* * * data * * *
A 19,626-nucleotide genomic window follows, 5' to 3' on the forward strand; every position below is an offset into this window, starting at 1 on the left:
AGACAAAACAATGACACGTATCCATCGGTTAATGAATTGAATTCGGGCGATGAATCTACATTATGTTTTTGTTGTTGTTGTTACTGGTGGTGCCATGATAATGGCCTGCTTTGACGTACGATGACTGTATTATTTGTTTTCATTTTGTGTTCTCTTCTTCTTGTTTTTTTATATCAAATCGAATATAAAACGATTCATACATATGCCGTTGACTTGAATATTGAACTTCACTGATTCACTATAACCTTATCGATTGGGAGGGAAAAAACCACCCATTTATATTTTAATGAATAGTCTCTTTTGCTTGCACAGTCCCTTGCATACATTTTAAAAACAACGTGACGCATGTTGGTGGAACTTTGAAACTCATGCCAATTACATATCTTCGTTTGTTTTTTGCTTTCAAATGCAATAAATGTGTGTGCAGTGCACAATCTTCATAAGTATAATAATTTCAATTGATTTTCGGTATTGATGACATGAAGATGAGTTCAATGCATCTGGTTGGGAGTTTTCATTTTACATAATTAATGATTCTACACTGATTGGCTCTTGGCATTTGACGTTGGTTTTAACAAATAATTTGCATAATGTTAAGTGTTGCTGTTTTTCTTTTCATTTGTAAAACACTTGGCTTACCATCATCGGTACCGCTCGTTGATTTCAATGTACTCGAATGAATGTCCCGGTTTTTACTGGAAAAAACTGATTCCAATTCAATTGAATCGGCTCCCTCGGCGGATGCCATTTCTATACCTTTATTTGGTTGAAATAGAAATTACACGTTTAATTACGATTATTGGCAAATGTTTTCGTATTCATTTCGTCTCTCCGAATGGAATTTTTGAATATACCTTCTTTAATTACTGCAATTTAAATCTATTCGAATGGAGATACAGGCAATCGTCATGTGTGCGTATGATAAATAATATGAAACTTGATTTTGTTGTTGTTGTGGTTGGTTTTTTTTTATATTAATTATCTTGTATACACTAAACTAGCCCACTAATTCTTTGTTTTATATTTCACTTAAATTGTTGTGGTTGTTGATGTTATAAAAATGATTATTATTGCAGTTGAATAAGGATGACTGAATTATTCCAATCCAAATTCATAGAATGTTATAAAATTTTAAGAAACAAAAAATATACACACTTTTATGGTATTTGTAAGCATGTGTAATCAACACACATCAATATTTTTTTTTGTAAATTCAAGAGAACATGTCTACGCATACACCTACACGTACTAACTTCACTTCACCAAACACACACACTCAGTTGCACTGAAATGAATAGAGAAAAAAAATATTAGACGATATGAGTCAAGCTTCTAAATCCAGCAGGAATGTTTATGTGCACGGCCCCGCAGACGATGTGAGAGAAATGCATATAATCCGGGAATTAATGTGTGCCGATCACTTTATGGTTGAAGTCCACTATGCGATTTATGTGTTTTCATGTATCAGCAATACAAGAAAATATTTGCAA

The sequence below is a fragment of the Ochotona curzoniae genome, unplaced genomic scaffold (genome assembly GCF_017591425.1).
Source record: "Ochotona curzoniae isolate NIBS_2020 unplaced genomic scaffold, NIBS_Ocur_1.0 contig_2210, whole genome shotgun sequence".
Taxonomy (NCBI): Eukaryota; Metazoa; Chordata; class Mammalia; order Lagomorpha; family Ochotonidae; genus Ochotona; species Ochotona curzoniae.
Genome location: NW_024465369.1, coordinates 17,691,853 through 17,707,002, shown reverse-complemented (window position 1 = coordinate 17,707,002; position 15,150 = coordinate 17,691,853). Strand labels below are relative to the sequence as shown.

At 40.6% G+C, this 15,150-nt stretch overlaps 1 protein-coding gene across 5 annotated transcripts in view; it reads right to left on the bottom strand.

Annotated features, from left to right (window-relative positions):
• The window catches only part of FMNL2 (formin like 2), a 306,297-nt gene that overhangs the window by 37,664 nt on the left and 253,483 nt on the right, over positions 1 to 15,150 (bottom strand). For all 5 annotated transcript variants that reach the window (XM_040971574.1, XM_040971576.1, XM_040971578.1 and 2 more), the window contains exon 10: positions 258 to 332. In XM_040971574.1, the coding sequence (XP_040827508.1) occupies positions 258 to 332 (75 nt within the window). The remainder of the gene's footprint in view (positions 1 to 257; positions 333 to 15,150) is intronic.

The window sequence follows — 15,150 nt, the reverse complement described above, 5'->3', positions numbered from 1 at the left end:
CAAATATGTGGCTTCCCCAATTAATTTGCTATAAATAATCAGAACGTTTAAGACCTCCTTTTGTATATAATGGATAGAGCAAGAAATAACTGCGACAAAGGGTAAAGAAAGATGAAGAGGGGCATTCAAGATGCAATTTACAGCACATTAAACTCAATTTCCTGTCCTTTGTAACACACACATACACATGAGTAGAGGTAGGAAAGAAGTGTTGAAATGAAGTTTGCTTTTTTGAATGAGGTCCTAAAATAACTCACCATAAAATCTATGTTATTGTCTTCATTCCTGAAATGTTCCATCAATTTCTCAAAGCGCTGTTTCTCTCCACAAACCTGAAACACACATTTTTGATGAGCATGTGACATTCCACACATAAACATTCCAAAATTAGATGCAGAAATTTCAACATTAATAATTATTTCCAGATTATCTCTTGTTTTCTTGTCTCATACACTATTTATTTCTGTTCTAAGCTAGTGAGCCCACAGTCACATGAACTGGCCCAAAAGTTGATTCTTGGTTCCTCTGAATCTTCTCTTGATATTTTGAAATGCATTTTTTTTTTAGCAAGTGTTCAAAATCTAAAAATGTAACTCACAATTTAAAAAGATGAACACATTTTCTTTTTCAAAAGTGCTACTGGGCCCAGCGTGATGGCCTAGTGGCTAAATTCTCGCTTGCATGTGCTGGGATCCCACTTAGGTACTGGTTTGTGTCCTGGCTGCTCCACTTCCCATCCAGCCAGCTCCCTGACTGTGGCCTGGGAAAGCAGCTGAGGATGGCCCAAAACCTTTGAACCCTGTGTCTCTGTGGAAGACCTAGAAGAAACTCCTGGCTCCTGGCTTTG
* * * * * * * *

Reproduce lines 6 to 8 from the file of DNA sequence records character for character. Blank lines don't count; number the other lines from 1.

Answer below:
Genome location: NW_024465369.1, coordinates 17,691,853 through 17,707,002, shown reverse-complemented (window position 1 = coordinate 17,707,002; position 15,150 = coordinate 17,691,853). Strand labels below are relative to the sequence as shown.

At 40.6% G+C, this 15,150-nt stretch overlaps 1 protein-coding gene across 5 annotated transcripts in view; it reads right to left on the bottom strand.

Annotated features, from left to right (window-relative positions):